Toxin-laced bubbles cause pollution hazard on Indian beach

03 Dec 2019


CHENNAI: Children play over foamy discharge on a beach.—AFP
CHENNAI: Children play over foamy discharge on a beach.—AFP

A MENACING white foam covered one of India’s most famous beaches in Chennai for the fourth straight day on Monday creating a new pollution hazard for the country. Children have been playing and taking selfies in the clouds of white suds on Marina Beach, even though they give off an acrid smell and fishermen have been told not to go into the sea nearby. Doctors have warned that skin problems could be caused by the foam, which forms every monsoon season but has been particularly bad this year.

The Tamil Nadu Pollution Control Board said it is analysing samples from the foam which has spread several kilometres along the beach. “It is definitely not good for people to go into the foam but they just do not understand the risks,” said Pravakar Mishra, a scientist at the National Centre for Coastal Research in Chennai who has seen the clouds of foam grow in recent years. Fisherman Jeyaseelan, 30, said customers do not want to buy even the small amount of fish he has been able to catch in recent days. “Everyone thinks it is contaminated,” he said. “My wage has been cut to next to nothing.”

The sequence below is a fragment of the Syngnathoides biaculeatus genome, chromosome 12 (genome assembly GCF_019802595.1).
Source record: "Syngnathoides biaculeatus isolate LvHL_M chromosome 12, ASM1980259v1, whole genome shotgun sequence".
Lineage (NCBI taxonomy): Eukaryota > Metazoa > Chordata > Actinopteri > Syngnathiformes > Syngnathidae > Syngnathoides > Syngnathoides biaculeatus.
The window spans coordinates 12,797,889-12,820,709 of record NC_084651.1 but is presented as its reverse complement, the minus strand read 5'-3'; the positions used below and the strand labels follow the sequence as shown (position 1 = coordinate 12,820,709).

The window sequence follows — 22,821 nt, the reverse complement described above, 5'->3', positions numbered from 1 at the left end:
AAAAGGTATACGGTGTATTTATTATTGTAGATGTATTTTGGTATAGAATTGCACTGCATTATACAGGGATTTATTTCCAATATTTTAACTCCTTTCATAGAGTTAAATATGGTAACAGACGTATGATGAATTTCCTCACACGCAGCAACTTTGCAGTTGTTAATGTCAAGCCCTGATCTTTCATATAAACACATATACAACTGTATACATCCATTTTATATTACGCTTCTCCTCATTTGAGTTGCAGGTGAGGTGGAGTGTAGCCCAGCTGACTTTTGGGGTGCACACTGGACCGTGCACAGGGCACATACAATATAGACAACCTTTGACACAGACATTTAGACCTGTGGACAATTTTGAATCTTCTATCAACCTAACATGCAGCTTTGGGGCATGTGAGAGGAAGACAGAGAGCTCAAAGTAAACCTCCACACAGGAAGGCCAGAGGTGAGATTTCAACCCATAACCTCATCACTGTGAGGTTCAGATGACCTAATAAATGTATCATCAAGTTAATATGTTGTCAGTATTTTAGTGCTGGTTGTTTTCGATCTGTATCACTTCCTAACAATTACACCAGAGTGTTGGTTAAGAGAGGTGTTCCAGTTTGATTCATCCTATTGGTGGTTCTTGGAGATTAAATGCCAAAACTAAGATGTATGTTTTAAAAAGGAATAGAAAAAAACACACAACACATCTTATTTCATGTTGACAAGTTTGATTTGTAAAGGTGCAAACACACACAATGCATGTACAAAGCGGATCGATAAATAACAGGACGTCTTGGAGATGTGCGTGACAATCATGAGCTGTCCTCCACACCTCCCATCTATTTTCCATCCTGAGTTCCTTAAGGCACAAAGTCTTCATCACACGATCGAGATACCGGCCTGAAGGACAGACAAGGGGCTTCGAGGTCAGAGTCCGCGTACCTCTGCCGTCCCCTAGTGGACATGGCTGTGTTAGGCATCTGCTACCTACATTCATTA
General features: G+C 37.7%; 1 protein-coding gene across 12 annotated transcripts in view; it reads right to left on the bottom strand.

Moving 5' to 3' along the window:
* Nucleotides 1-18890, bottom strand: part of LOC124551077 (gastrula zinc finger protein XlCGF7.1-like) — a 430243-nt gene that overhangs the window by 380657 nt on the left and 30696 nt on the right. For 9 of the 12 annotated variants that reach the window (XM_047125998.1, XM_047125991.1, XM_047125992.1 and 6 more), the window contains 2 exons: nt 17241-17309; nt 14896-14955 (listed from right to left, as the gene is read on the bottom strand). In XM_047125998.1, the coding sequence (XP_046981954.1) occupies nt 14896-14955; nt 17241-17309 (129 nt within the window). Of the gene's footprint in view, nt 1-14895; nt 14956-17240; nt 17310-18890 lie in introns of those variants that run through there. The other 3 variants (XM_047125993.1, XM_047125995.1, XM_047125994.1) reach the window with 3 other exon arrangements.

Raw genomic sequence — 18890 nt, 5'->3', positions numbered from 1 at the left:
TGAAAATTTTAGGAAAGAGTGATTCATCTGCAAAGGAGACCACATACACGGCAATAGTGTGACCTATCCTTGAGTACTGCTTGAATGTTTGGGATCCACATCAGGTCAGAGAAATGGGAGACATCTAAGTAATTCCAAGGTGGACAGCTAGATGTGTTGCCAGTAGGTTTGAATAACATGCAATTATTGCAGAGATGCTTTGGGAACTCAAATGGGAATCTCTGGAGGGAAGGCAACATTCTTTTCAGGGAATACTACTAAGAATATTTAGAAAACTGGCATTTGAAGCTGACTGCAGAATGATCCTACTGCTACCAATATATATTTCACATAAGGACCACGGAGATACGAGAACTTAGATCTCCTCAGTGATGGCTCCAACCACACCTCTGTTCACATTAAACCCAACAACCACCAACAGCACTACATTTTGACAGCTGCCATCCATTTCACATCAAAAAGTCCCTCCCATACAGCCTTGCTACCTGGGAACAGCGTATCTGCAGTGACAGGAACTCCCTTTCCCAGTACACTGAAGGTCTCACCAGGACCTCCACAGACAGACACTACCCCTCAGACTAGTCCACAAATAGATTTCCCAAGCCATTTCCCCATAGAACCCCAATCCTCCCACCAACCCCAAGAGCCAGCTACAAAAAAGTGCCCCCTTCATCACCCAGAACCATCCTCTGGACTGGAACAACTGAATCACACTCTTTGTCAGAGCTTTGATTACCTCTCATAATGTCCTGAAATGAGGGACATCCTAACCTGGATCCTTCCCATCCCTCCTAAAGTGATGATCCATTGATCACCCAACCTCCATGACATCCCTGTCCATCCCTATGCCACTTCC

Marina Beach has been a centrepiece of Chennai life for more than a century. Experts blame heavy rain in recent days that has carried untreated sewage and phosphate down to the sea. According to Mishra, much of the foam comes from washing detergent residue that mixes with other waste. Only 40 per cent of sewage in Chennai and other big cities gets proper treatment, the researcher added. “The rest flows into the sea and this is what happens.” “Pollution is now a bigger threat to India’s beaches than the rising seas,” said Mishra, highlighting the sewage, micro plastic that is killing fish and the bags and cups that cover the sand. Mishra said volunteers had collected nearly a tonne of plastic and other waste in just two hours at a Chennai beach during a recent cleanup.

Published in Dawn, December 3rd, 2019